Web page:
A new UN report has revealed that the Chinese government might have “committed crimes against humanity” in the Xinjiang region, home to the ethnic Uyghur Muslims.
Released on Wednesday, the report which was commissioned by the UN’s Office of the High Commissioner on Human Rights, said prisoners had been subjected to “patterns of ill-treatment” which included “incidents of sexual and gender-based violence”.
Others, the report said, faced forced medical treatment and “discriminatory enforcement of family planning and birth control policies”, the BBC reported.
Despite China’s repeated denials, investigators were quoted in the report as saying that they uncovered “credible evidence” of torture possibly amounting to “crimes against humanity”.
They accused China of using vague national security laws to clamp down on the rights of minorities and establishing “systems of arbitrary detention”.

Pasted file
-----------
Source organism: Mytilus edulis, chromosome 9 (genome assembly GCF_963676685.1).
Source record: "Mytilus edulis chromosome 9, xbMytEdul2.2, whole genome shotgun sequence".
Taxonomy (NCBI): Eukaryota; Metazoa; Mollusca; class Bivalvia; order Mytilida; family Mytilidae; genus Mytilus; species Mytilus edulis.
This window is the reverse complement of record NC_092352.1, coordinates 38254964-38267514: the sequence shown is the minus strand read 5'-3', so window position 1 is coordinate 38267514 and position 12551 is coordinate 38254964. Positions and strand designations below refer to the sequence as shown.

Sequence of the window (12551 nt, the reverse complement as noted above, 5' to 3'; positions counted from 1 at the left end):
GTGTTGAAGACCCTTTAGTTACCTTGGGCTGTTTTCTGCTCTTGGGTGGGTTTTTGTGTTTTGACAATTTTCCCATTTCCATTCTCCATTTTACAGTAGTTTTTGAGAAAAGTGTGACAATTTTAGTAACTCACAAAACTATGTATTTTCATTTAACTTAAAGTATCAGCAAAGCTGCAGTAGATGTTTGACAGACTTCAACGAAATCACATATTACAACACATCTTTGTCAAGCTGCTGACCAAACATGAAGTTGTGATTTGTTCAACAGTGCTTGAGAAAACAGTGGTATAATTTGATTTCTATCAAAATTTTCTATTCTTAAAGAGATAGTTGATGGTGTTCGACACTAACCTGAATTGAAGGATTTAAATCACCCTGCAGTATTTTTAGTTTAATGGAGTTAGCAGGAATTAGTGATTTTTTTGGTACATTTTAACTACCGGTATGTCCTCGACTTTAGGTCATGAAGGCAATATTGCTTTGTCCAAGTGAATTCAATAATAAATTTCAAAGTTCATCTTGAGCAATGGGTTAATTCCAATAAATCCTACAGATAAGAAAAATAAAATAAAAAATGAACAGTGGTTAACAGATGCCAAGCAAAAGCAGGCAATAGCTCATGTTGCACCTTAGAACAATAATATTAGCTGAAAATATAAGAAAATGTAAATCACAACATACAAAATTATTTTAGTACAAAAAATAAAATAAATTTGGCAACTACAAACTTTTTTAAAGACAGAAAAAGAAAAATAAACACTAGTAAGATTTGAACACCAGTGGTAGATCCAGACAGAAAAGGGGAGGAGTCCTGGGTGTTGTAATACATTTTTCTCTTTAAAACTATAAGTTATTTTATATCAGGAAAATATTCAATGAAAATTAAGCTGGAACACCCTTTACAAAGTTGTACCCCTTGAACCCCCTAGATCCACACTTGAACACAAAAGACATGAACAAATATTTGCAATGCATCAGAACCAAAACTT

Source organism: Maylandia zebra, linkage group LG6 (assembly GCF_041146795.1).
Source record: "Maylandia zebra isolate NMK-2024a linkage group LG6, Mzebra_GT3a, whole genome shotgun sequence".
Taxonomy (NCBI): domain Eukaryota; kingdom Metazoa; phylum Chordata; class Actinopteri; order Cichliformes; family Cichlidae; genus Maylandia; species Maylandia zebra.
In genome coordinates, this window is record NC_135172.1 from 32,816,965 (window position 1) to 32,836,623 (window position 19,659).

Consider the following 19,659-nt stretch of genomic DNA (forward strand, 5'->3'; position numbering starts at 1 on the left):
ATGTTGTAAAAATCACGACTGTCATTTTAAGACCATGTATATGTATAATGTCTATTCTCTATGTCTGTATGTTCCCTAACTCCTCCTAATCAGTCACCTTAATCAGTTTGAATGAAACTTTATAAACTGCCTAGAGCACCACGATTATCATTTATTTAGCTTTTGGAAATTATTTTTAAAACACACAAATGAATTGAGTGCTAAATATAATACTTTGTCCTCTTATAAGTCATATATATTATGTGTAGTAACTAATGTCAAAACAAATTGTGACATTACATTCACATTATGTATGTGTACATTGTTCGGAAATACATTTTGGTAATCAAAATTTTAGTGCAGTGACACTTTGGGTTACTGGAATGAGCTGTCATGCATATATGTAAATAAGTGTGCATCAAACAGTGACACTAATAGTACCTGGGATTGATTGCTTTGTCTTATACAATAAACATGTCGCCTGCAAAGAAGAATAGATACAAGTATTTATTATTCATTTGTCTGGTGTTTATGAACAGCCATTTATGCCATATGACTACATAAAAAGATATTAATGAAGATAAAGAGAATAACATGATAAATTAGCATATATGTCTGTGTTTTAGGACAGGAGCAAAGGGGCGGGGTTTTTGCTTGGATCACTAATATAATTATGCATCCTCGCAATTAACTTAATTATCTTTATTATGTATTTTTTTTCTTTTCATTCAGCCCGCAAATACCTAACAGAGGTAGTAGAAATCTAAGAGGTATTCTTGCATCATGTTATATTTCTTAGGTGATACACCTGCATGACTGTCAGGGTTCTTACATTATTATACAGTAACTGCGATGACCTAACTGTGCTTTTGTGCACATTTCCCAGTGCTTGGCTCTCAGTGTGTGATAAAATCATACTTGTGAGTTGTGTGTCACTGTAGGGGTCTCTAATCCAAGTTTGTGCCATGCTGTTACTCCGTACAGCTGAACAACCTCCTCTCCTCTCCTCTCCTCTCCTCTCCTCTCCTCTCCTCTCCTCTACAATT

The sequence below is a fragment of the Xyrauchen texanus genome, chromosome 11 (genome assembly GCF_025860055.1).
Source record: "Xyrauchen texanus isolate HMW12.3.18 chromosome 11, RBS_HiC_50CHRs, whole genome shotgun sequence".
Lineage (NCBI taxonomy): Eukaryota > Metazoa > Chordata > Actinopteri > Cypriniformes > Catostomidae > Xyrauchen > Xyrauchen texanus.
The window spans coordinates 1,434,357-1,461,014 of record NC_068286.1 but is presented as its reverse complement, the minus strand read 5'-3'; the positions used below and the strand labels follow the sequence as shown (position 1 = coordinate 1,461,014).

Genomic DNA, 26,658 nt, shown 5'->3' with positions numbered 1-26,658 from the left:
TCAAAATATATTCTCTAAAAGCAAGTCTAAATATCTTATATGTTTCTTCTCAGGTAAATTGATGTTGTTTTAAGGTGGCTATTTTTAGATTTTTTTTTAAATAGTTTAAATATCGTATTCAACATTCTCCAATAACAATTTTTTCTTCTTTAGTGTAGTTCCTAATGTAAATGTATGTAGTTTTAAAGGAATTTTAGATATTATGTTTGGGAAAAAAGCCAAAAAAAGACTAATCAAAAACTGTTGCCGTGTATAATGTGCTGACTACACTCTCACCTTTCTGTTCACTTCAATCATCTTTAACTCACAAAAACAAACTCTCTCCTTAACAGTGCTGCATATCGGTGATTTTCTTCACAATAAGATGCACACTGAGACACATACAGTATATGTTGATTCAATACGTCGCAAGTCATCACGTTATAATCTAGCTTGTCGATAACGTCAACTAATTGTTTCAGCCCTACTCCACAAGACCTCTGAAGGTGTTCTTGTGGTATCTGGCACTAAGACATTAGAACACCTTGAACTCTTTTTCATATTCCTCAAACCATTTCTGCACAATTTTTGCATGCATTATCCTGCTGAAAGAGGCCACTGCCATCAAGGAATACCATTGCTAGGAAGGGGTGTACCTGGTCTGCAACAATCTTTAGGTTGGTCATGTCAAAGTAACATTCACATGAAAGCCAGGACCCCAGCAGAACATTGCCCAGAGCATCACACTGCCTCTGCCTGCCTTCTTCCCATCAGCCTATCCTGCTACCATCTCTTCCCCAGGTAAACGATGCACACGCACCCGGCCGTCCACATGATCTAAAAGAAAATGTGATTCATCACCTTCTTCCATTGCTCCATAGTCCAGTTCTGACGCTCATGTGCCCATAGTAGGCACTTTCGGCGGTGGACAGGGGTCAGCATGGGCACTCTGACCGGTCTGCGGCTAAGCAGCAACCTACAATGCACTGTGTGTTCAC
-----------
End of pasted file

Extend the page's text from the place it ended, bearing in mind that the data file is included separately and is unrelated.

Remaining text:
The UN report recommended that China immediately takes steps to release “all individuals arbitrarily deprived of their liberty” and suggested that some of Beijing’s actions could amount to the “commission of international crimes, including crimes against humanity”.
In response, China,which saw the report in advance, again rejected the allegations of abuse and argued that the camps are a tool to fight terrorism, reports the BBC.
Its delegation to the UN human rights council in Geneva rejected the findings of the report, which it said “smeared and slandered China” and interfered in the country’s internal affairs.
“This so-called ‘assessment’ is a politicized document that ignores the facts, and fully exposes the intention of the US, Western countries and anti-China forces to use human rights as a political tool,” the delegation said in a lengthy statement.
Xinjiang is China’s largest region, covering one-sixth of its total territory, with a population of 25.85 million.
As it shares external borders with Afghanistan, India, Kazakhstan, Kyrgyzstan, Mongolia, Pakistan, Russia and Tajikistan, the region also provides important routes and access to Central Asian markets and beyond.
There are about 12 million Uyghurs, mostly Muslim, living in Xinjiang.
(The story has been published via a syndicated feed.)